Here’s a photo from 3DSourced that shows the basics of an LCD Printer. I will also link their article that explains the differences between SLA, DLP, and LCD Printing if you are interested.

https://3dsourced.com/3d-printing-technologies/sla-vs-dlp-3d-printing/

Does it Work?
We have successfully demonstrated that this can work at this price-point in our development. You can check the progress in the “Development Progress” section. I provide some more clarification below.

The less cheery short answer right now is no, it is not a functional 3D Printer in its current state … The longer answer is that up to this point, I have demonstrated that with inexpensive UV LEDs and an inexpensive RGB LCD screen, we can harden a layer of resin in a targeted fashion onto a build plate, raise that up and build another layer, and so on. At face values this is what a 3D Pinter does, we have to attach that initial layer to a build plate and raise it up and build another layer, and another, and another.

However, from my testing documented in the next section, you will see there are still some kinks to iron out. In our second full test, I was able to build a layer (made a small square), but couldn’t get that layer to stick to the build plate. So I made some adjustments and in the third full test was able to get it to stick! Unfortunately, the print also stuck to the plastic film at the bottom of the resin vat. As I raised the build plate up with the printer’s linear drive, the print kept sticking to the bottom of the vat until the bottom broke the adhesive holding it to the vat. This is due to shotty engineering on my part. Rather than using FEP film at the bottom of the resin, I was using clear plastic from some packaging I had laying around (If your gonna make something cheap - you better make it cheap!). In the fourth test, I redesigned the resin vat and ordered some FEP film. In this test, we were able to get the first layer to stick and build a few more layers on top of it, as you can see from looking at the outer edges, but there was some deformation and a break due to what I suspect is too small of a step in between layers. In the more recent test, I made adjustments to the prior issue areas and got a much better print-off. Still, some small deformaties that may suggest the linear drive needs improvement, but I am moving full steam ahead!

I am still working diligently, and hope to get a full 3D Print with no issues out by the end of the month. I believe my progress thus far proves, in my mind, that there is no longer a question of feasibility with these components, but just some work that needs to get done to help the prototype get to full functionality.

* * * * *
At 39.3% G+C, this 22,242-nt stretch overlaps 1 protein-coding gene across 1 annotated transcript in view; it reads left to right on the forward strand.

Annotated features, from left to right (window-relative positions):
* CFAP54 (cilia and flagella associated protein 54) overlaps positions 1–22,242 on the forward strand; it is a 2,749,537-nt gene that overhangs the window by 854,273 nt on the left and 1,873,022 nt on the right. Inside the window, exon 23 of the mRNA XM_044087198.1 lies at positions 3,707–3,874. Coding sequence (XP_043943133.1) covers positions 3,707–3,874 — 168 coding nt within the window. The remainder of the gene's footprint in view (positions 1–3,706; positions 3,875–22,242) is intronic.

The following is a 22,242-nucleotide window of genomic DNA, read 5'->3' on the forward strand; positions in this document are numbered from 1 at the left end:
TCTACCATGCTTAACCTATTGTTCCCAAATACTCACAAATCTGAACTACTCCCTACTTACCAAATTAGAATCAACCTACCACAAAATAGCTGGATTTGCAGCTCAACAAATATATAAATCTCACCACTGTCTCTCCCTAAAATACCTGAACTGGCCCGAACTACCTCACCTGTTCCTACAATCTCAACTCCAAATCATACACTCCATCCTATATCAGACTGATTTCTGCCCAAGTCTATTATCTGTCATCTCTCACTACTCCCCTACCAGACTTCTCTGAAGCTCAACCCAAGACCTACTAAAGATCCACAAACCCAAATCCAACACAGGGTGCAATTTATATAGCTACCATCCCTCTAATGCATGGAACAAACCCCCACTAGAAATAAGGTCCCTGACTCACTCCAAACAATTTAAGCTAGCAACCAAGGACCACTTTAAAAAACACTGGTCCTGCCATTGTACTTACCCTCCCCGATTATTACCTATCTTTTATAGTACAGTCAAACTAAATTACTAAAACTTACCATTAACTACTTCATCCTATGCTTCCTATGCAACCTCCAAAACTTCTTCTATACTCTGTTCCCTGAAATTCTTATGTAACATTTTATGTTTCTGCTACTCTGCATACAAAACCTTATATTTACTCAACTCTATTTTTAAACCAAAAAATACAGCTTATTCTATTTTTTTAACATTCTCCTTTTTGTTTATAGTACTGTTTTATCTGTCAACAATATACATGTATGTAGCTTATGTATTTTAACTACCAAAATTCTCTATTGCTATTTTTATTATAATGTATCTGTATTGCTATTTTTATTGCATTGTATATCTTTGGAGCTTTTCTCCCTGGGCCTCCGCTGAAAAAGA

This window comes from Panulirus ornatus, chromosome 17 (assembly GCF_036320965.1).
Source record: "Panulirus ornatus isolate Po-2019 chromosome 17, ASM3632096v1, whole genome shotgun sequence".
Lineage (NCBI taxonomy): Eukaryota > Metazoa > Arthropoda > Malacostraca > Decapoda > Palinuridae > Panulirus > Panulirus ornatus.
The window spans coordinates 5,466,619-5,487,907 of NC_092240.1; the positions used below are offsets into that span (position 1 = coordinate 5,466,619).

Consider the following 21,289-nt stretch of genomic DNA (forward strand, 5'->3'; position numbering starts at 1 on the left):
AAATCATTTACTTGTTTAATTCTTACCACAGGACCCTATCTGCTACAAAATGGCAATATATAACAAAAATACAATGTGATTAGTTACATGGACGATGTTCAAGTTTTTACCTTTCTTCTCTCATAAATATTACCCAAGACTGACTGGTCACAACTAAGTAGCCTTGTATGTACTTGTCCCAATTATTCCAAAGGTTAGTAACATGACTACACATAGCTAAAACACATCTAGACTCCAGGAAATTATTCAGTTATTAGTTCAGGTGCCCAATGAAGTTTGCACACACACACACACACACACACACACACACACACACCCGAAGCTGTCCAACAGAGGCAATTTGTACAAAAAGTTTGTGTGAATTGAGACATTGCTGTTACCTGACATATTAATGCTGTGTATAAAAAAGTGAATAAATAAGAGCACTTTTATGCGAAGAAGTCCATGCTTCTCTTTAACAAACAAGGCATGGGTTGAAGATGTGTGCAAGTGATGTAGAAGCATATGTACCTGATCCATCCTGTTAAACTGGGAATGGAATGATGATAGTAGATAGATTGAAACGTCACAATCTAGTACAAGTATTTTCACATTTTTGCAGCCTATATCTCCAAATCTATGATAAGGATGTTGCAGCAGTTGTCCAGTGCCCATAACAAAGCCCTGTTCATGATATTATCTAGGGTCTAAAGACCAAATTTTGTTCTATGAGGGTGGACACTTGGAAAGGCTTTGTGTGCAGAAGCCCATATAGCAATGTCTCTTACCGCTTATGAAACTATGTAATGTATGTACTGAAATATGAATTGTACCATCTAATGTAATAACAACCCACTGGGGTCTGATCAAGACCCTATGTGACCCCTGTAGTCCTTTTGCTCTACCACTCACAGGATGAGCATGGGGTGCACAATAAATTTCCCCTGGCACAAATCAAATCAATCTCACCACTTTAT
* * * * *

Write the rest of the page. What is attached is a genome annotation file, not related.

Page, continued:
Development Progress (Scroll to the Bottom to See My Latest Work!)

Component Testing
UV Panel
LED always on. Testing if switching between white and black screens will impact the protuberance of the UV light (Really testing visible light here, will see about UV later with the resin).
Lesson Learned: We can selectively allow the UV light to pass through the LCD by setting portions of the screen to white.

Linear Rail
Check that we have enough fine detail in our prints to really deliver a functional linear drive, and I have to measure out steps to distance conversion for print programming
Lesson Learned: A fully 3D printed linear rail driven by an inexpensive stepper motor is feasible. Got conversion values.

Test 1
Let's give this a go!

Made the design before I got the screen. I was originally hoping to detach the leads from LCD to its board and resolder them together after putting the board somewhere else. Realized this was not feasible, so you can see some changes to the design will need to be made.

This is just a blank white LCD screen with a single UV LED to see if we can harden anything, or if an inexpensive LED like this is too week with the filtering of this LCD. Let it run for 5-10 minutes.

Test Setup


Print Results


Outcome
- We can make a blob!

Lessons Learned
- Harden resign through an LCD (this is BIG, I was concerned the LCD would filter out all of the UV wavelengths from this inexpensive LED)
- Linear Rail seems to work - though not very precise

Next Steps
- Full redesign
- Improve rail
- Actual housing for screen/electronics, not just hanging out the side

Test 2
Changes
- I went back and resigned the printer. I wanted to keep it small, but provide batter placement for components.
- Also focussed on improving the functionality of the rail, to keep it horizontal and smooth.
- Added in leveling feature on the build plate

LCD and UV LED example (building an example square layer vs. all black to move build plate up and down)


Test Setup


Print Results


Outcome
- We made a square!
- Rail slides smoothly
- Unfortunately did not stick to the build plate

Lessons Learned
- We have a 2D printer!
- Can selectively form shapes on the Printer
- You will notice that right above the LEDs there is a clear indication in the print there was more intense light - Will add a Fresnel Lens to address that in a later design
- See some surface tension keeping resin on the backside of the build plate, can add a minor slant in future designs to fix that
- Rough Metal Build Plate is probably the best bet to get it to stick there

Test 3
Changes
- Reduced initial starting distance and layer size
-Added Metal Build Plate

Build Plate (Same Test Setup as 2, so I will spare you that. I will include a photo where I moved up the plate so you can see the new build plate, and also evidence of the spill (bottom right) due to the build plate tearing the bottom of the vat from its adhesive)